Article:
Monday, 1 September 2014

Pork Liver and Bacon Pâté

I didn't make pâté at home for years, thinking it was complicated and would end up too expensive to buy the ingredients for. Might as well buy the stuff in the shops, right? 

Well, as I discovered, shop-bought pâté can contain things like cream, milk, potato starch, nightshade and seed-based spices - all things that can cause allergies in some people. And, quite often, the livers used are not from the highest-welfare animals. A pot of my favourite pâté would last me a couple of servings - and cost around £4. Nowadays, I make it myself, practically for free. My butcher chucks in a free bag of liver so all I need to come up with are the other ingredients, that I usually have knocking around the kitchen anyway. 

The pork liver pâté is sweet, and the bacon gives it a lovely smokiness and richness. Another wonderful way to get those nutritious organ meats into your diet.

I've adapted this recipe from The Paleo Mom's liver pâté - I often make it, and it's delicious. But there were so many changes and tweaks I made in the end that it became a bit unrecognisable from the original - so I've set it out here for you.

And one more thing: most chefs will say that you can ruin a pâté if you cook the liver for too long. And while everyone else cooks their livers until they're still pink in the centre, I choose to cook pork and chicken livers until they're JUST cooked through, because my young children eat this quite regularly and it makes me feel a bit better about it. But do what works for you. 

Pork Liver and Bacon Pâté (Allergy Friendly, AIP, Paleo, Gluten-free, Dairy-free)
Makes approximately 10 servings
4 rashers smoked, streaky bacon
half a cup of good fat (I use a quarter cup (about 3 tbsp) of butter and a quarter cup of coconut oil) - For strict AIP use lard, bacon fat or coconut oil
1 small onion, peeled and chopped roughly
2 cloves garlic, peeled and chopped
1 tbsp dried sage
1 small sprig of rosemary, washed - and the spindly leaves stripped off and chopped
2 bay leaves
good pinch of mace
half a teaspoon dried thyme
350g pig's liver
100ml white wine

First, fry the bacon rashers in a dry non-stick pan until they are golden and some of the fat has rendered down. Lift the cooked bacon out of the pan and put it on a plate, to one side.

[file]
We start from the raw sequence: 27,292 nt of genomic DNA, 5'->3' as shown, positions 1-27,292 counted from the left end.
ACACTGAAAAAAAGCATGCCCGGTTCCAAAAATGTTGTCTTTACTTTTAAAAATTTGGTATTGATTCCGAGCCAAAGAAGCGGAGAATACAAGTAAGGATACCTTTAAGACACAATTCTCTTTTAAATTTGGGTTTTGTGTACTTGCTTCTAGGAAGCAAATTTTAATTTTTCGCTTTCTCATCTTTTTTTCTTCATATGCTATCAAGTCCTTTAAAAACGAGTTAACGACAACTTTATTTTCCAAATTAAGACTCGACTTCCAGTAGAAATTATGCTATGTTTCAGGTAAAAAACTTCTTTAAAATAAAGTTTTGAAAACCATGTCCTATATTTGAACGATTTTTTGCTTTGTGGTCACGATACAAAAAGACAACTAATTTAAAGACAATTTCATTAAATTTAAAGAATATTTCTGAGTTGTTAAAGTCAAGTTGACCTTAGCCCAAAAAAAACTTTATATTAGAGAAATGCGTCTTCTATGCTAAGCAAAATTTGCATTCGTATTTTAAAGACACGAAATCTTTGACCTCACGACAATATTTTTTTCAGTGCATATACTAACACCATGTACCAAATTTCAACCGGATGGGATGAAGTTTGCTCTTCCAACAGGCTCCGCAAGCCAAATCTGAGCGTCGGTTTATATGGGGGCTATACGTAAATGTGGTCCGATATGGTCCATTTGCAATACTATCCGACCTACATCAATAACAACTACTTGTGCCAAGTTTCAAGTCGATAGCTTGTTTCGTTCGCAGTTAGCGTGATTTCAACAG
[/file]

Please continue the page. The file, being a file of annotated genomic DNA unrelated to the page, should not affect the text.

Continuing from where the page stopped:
If you have any bacon fat in the pan, tip it into a measuring cup and top up with your choice of fat, to a quarter of a cup. 

Put this quarter cup of fat into the pan and gently cook the onion and garlic until softened. Add the sage, rosemary, bay leaves, mace and thyme. Next, chop the pig's liver into bite-sized pieces and add these to the pan, shaking and stirring so they cook evenly. Chop up the cooked bacon rashers you reserved earlier and add these too. Once the liver has sealed on the outside, pour in the wine and let it bubble up for 2-3 minutes until the smell of alcohol has gone. Remove the bay leaves and tip in the remaining quarter cup of fat. Cook for another 1-2 minutes. 

Once the liver is cooked to your liking, and the fat has melted, tip everything into a bowl and blend with a stick blender until smooth. 

Scrape the mixture into a loaf tin lined with cling film, smooth over the top and leave to cool. Once cool, cover the top tightly with cling film so that it touches the surface of the pâté and keep in the fridge for 1-2 days before eating. The flavour gets better with a little time. 

Once your 1-2 days are up, cut the pâté into slices and wrap with cling film, individually, before freezing. When you want to eat the pâté, take it out of the freezer and defrost in the fridge. Eat the same day. 

Friday, 29 August 2014

The Bacon, Egg, Spinach and Beef Burger

If there was a burger that could legitimately be eaten for breakfast, this would be it.

There's bacon and eggs, grass-fed beef and spinach leaves wilted in a little chopped garlic. It all works together beautifully - the salty, smoky bacon; the rich beef; a soft tangle of earthy spinach leaves and then the silky yolk running down the lot. Made you hungry yet?